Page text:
Like the Cochin Jews, the Bene Israeli also expanded the local origin legend to accommodate the folklore associated with the natives. Over time, most Bene Israeli historians pointed to the similarity between their origins in India and that of the Chitpavin Brahmins who also claimed to have arrived from outside after a shipwreck.
The Baghdadi Jews are said to be part of the most recent wave of Jewish entry into India. By the mid 18th and 19th century, the Baghdadi Jews are said to have moved in to create a strong entrepreneurial class in the British port cities of India like Calcutta (now Kolkata), Bombay (Mumbai) and Rangoon (Yangon). By the mid 19th century, the Baghdadi Jews had risen in wealth and status and established Jewish schools, kosher markets and ritual baths.
Speaking about the exchange of culture between the Jews and Indians, Rabbi Malekar mentioned that each of the groups had adopted several aspects of the local culture. “The Bene Israeli who went back to Israel still speak Marathi, they wear the local Maharashtrian dress and tie the Mangal Sutra in weddings,” he said. Use of coconut oil and camphor inside the synagogues, haldi and henna in weddings are few other examples of a Jewish culture in India, heavily influenced by Indianness.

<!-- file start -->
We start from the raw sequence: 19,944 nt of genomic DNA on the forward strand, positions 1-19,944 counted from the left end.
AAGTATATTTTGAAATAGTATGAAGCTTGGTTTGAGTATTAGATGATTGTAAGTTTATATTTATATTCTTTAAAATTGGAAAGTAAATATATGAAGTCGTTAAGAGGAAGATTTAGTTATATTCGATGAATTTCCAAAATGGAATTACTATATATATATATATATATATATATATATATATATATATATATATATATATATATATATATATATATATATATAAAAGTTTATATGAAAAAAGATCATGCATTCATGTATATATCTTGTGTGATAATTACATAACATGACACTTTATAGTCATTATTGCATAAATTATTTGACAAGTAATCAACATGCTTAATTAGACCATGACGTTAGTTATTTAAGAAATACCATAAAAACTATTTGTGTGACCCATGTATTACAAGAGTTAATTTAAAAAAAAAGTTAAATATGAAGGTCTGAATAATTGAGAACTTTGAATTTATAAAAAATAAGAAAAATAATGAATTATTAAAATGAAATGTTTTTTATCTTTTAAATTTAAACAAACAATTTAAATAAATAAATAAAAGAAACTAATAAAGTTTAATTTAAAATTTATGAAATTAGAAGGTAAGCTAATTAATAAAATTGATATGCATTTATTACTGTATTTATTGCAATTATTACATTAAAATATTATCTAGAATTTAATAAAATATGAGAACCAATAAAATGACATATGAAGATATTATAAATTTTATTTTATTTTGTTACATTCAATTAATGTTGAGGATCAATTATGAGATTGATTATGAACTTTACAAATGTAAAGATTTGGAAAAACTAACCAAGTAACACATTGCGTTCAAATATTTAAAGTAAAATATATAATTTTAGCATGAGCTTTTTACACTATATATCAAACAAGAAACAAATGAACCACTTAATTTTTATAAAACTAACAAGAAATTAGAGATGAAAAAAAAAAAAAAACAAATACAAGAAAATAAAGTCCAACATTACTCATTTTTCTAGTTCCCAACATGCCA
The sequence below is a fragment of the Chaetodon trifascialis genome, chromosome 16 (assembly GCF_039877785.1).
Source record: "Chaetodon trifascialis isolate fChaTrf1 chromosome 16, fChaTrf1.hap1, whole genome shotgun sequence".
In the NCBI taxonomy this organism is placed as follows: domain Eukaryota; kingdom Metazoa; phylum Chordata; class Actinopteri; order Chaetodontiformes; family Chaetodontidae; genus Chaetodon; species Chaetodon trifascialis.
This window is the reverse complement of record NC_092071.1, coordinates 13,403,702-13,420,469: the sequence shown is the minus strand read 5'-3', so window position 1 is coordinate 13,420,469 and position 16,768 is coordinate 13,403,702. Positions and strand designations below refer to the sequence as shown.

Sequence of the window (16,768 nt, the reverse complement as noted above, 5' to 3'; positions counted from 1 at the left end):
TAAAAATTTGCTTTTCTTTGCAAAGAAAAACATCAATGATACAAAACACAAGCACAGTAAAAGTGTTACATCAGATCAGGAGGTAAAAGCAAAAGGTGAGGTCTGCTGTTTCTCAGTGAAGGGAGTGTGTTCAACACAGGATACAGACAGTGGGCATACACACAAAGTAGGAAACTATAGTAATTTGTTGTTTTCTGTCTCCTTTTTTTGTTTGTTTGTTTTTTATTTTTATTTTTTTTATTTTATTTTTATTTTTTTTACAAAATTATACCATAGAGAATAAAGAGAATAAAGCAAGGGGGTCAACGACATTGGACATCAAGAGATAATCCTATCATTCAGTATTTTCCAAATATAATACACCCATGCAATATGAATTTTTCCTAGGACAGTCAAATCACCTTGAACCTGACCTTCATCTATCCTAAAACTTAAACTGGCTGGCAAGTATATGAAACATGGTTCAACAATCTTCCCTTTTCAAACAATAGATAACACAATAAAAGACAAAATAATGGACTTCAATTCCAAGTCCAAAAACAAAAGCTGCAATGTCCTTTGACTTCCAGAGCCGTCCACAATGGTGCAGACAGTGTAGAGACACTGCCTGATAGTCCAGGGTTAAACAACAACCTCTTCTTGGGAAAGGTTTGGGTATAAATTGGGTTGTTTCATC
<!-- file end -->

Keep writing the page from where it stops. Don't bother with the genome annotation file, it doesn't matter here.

After Israel’s independence in 1948, a large number of Jews left India in the hope of going back home. While most went in the hope of a better lifestyle and prosperity, breaking the ties with India was not easy.
The famous Jews of India
One of the most influential names in the history of Jewish presence in India is that of businessman Shaikh David Sasoon who arrived in Bombay in 1828. His arrival marked the beginning of the prosperity of Baghdadi Jews in India. Once in Bombay, he dominated the import-export trade. Starting with opium first, he moved his trade interests to real estate and textiles, gradually becoming the patriarch of one of the wealthiest Jewish empires in the world. The Sasoon empire soon spread from Bombay to Calcutta to Shanghai, Amsterdam, London and New York. As much as he was known for his business achievements, he was also a reputed philanthropist and went on to build several synagogues, hostels, schools, hospitals, libraries and charitable institutions.